I recently read a powerful story about how important it was to care about each other, especially on the job.  It struck me that putting someone else’s needs above our own is a powerful experience for everyone involved.

It reminded me also about why I believe in Coinci-Gods – the idea that sometimes what appears to be a coincidence is actually divine intervention.

In Feb 2012 I fell to the floor of my kitchen having seizures as the result of an aneurysm that was bleeding.  At my son’s insistence, I was taken to Northside Hospital where they performed an MRI, and then rushed me to Emory for emergency surgery – a surgery that saved my life. I spent over a month in ICU.

The way my coworkers came to the aid of my family was extraordinary. Jodi Ford dropped everything and came a running, providing much needed support for my 18 year old son as he struggled to understand the mound of paperwork he was being asked to sign. During that month in ICU I was visited by so many – Judy Ghea, Greg Satusky, Marcellus Duke, Scott Steele and his wife just to name a few. Their smiling faces kept me from slipping away into the dark place that threatened to swallow me.

It wasn’t until years later that I learned my father had met Greg. He said that knowing I worked with people like Greg gave him comfort. Many others reached out from across the miles which has led to deep and lasting friendships.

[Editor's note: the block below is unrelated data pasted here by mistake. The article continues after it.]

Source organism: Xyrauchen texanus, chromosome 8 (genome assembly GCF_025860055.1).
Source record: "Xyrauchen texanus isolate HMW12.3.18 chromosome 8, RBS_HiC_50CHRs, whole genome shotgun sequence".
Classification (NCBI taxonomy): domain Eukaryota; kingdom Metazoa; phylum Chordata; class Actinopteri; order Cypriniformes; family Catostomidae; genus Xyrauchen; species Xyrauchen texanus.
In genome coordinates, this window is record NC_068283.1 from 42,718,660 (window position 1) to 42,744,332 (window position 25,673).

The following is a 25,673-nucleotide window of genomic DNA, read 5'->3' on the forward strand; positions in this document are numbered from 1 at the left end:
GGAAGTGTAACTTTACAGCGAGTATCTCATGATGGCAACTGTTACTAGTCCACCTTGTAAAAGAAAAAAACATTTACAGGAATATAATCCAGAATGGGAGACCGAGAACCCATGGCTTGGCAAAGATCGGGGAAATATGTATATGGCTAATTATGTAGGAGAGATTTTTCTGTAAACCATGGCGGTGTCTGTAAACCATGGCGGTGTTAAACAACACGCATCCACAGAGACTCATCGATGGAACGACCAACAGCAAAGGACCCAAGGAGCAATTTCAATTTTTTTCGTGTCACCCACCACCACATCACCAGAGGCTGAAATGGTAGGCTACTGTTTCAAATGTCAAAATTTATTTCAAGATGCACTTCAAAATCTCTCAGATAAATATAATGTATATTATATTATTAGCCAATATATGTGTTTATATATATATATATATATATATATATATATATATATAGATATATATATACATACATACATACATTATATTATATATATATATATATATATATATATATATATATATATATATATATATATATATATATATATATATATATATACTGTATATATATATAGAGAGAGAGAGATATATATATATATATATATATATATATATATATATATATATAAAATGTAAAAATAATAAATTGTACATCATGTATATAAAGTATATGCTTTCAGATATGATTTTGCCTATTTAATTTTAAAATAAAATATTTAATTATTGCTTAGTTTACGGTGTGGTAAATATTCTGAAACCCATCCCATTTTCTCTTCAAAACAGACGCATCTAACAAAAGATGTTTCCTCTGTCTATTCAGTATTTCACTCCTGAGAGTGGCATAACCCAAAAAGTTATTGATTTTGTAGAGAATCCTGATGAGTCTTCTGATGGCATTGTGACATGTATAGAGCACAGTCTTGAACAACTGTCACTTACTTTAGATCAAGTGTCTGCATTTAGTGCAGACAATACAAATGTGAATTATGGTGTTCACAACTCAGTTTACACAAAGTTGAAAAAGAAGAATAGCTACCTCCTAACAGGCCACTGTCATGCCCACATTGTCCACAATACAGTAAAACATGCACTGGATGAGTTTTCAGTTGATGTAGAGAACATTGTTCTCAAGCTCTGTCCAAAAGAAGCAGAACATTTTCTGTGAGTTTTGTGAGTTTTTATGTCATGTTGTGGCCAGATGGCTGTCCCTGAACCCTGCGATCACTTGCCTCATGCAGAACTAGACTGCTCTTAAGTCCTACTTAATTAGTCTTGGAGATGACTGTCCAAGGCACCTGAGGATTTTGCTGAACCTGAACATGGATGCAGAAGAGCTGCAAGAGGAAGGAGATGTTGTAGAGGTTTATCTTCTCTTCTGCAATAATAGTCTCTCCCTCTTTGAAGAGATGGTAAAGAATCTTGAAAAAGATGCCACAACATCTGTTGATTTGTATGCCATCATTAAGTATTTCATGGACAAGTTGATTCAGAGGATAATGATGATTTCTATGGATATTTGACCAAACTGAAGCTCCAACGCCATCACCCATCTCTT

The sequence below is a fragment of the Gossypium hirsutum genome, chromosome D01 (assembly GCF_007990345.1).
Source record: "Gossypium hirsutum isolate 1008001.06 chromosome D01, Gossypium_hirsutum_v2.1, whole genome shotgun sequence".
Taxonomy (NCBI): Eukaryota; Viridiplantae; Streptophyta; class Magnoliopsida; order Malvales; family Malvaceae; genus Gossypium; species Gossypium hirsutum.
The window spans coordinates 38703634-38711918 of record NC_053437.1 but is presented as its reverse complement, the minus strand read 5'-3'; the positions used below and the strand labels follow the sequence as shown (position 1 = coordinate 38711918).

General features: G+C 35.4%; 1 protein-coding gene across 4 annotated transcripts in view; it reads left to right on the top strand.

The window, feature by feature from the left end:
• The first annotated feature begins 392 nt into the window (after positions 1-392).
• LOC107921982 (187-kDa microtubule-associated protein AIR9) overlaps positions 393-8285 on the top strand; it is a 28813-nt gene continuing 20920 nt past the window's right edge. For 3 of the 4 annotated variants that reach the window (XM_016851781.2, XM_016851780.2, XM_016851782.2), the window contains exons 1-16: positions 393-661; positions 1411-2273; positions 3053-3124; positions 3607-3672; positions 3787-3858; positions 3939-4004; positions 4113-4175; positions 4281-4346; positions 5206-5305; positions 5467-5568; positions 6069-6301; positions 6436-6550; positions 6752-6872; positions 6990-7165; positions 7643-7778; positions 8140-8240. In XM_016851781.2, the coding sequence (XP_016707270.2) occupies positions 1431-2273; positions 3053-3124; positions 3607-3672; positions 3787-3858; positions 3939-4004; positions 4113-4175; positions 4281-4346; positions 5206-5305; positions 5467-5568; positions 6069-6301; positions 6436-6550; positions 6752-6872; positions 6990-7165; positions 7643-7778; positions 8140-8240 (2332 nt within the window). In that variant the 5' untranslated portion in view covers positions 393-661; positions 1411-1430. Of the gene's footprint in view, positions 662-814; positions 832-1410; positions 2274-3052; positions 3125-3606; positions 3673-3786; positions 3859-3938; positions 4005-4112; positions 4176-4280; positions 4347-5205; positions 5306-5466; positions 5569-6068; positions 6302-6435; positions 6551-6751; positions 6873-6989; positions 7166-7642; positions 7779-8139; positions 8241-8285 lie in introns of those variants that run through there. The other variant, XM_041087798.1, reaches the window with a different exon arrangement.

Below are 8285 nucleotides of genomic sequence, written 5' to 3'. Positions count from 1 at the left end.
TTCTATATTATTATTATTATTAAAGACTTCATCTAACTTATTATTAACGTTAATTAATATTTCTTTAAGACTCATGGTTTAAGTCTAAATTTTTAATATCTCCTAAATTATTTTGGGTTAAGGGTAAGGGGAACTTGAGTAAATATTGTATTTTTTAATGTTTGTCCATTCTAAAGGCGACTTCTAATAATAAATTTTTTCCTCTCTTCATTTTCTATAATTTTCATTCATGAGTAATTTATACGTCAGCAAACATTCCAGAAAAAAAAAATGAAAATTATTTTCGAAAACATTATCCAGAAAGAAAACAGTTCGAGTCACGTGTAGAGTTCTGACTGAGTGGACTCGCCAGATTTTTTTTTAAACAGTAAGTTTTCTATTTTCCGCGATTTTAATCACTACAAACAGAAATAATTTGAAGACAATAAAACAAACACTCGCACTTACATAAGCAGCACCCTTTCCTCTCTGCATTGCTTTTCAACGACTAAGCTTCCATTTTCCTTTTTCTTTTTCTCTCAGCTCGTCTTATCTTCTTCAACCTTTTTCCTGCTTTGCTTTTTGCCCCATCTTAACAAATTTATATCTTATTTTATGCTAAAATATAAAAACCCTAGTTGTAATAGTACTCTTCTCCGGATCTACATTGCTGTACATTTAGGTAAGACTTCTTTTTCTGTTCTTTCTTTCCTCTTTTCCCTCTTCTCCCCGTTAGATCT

The support I was given during the 2 years it took to fully regain what was left and to come to terms with what was lost, was nothing short of miraculous. The patience and understanding given by so many. And the compassion…. a familiar voice asking “how are you doing?” in a way that says they really want to know. Many times it happened just when I needed it most – it was always such a comfort.

And those who asked “Do you need anything?” Having lost the ability to drive, the never ending round of medical appointments was truly a challenge. So many folks gifted me with rides when I needed them most. Betsy Oxford, Shanti Bacon and of course Jodi.

Unfortunately the story is yet to have an ending as I continue to grow aneurysms. Thanks to the quality medical care I am grateful to enjoy, I am able to see specialists who are able to find them before they rupture and we avoid the life threatening scenario of 2012. The latest repair performed this past July and once again, my coworkers stepped up and provided much needed support.

To those who step up and go that extra mile for others – THANK YOU!

You are saving the world, one person at a time


Why We Need to Establish & Regularly Use Our Recovery Support Networks

I had this exchange with a friend about why it’s so important to establish and regularly USE our Recovery Support networks. Posting it here so I can keep it handy….

The reason we need to regularly USE our Recovery Support network is because we’re not only building a support network we’re also doing something else. Something very cool, as in Bruce Lee cool.

We’re creating a new skill, a skill we need to have as a part of our arsenal, readily available during a moment of crisis.

And to create a new skill that resides at that level, we have to do something over and over until it becomes something that is innate – as in “belonging to the essential nature of something.”

Our disease is innate, but with a different definition “existing in, belonging to, or determined by factors present in an individual from birth” – in other words, we were born with it being a part of our DNA – passed on through generations.

We need to create a skill that resides at the same level – “fighting fire with fire” as they say.